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Helping You Research Research at Vanderbilt

Posted by on Thursday, December 18, 2014 in Academics, Pre-Med, Studying, Undergraduate Research.

Ok so one of the first things I heard about once I started talking to faculty members and upperclassmen about medical school and the neuroscience major was RESEARCH. They all told me how important it was to get experience in, how great Vanderbilt is to find it, and how significant it had been for them and their careers. But this terrified me. I had never worked in a lab that wasn’t for a class. I had no idea where to start. So let me help you skip that step (warning: I am a neuroscience major, so I can’t promise this is super helpful for everyone, but rest assured, there are incredible research opportunities for EVERYONE in EVERY major/school.)

A poster presentation at Vanderbilt--our students do incredible work!

First off, take first semester to settle in. Don’t stress about finding research yet, just do well in your classes and start talking to your professors and fellow students—especially upperclassmen who are in similar majors. Most people wait until sophomore year to really get immersed in research, so just test the waters right now and see what you’re interested in.

Me at 7AM in the NICU doing my research.

Once you think you want to get involved in research, use your resources. Meet with a professor who is in that department or field you’re interested in. Check out the department website—almost all of them have entire pages of research affiliated professors who are potentially looking for some undergrad help!

One of Vanderbilt's Anthropology professors you can do research with!

Once you’ve picked a few professors to contact, pick some more. I had a list of about 20 that I ran by my advisor-to-be/professor at the time to see which projects/professors she thought would be interesting or useful for me. Then I emailed 5. I was lucky enough to get 2 responses pretty quickly and another 1 the next week. I met with them all and ultimately chose one in the medical center that worked out so so well, but you definitely need to have a long list you are willing to reach out to—some will have labs that are full, some will be between grants and projects, some will probably hear from 10 undergrads in a week if you email at a popular time.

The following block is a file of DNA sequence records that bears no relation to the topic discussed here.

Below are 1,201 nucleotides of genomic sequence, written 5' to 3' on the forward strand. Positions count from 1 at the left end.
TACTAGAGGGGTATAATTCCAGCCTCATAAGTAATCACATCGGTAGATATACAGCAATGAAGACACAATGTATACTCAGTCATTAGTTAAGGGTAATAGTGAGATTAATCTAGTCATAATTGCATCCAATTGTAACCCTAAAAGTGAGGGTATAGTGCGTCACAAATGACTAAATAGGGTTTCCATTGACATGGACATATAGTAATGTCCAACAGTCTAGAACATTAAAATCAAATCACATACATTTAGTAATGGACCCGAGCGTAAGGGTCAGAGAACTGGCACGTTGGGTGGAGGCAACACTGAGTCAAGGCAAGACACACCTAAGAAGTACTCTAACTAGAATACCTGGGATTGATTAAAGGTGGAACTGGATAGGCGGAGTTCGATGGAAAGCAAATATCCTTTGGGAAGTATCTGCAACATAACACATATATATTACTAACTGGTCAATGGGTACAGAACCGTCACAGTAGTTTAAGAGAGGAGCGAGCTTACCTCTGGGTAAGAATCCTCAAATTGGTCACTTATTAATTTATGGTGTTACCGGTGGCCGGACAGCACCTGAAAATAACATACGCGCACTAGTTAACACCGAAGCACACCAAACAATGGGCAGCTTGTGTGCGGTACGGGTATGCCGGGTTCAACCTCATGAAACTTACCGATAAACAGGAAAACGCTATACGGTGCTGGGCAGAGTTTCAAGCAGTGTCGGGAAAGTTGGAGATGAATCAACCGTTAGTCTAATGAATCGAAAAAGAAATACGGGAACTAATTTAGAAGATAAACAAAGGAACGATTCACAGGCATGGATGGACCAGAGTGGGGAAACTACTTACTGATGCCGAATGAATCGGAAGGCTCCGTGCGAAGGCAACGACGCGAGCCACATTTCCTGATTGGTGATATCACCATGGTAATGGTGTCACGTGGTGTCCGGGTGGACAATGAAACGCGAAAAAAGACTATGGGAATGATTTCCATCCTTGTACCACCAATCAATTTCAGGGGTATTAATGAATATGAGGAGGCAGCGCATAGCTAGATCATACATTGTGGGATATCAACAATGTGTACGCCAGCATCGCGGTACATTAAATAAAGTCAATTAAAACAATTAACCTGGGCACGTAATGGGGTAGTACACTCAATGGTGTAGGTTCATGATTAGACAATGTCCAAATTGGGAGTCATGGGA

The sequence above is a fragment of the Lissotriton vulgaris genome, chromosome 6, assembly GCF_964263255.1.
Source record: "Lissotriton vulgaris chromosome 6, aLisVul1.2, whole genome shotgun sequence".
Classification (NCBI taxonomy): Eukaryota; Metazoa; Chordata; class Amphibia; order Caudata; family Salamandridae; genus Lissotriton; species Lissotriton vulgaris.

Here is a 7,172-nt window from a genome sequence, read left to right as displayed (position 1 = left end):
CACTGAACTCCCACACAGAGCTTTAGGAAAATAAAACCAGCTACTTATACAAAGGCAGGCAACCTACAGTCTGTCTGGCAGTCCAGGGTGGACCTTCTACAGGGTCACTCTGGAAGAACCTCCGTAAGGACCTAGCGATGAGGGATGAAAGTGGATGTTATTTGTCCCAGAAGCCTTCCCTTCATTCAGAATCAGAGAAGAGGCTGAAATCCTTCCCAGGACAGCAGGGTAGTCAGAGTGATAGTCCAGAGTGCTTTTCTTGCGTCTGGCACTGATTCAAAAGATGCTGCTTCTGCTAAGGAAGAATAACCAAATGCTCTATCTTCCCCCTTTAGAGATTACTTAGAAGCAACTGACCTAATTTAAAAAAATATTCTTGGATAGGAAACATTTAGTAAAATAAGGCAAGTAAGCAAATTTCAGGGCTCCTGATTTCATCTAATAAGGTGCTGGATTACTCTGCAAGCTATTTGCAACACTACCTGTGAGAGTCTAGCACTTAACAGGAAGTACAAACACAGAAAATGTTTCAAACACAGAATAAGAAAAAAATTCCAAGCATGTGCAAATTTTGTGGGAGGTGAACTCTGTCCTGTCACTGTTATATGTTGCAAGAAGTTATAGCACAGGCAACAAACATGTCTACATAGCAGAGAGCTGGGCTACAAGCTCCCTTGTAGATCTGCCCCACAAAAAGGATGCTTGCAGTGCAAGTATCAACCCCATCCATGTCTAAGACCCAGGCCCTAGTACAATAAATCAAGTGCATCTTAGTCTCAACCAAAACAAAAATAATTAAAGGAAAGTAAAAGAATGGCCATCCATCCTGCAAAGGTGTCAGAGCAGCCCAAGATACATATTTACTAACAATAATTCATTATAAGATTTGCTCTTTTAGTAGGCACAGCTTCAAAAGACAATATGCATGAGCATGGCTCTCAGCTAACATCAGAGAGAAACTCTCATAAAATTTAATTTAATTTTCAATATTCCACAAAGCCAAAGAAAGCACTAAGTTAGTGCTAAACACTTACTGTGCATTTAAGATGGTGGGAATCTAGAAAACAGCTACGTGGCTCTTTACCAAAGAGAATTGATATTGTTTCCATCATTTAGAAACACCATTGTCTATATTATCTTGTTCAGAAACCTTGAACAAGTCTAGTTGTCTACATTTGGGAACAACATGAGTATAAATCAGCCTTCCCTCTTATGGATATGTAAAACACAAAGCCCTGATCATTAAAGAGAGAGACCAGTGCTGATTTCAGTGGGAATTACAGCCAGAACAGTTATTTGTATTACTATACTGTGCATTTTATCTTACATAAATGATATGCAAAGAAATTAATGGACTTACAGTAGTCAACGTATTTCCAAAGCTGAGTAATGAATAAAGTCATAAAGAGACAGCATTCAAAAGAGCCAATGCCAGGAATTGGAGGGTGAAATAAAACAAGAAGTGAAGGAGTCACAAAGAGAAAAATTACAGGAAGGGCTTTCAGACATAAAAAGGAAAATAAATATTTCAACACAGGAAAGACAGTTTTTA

At this point, you’re doing something right. Good work. But here are some reminders people don’t always think about: 1. Check if you can get credit for your major or at least for elective hours. I got 2 hours of credit for my research this semester and all I had to do beyond the actual research was write a 2-page abstract by the end of the semester. Definitely worth the extra hours. 2. Make sure your schedule has blocks of time you can commit to research weekly. Usually labs require some longer stretches you can spend in the lab. And 3. Stick with it. Read the articles, do your research, talk to your fellow lab mates and immerse yourself in the lab setting. It’s great experience and you will learn a lot!

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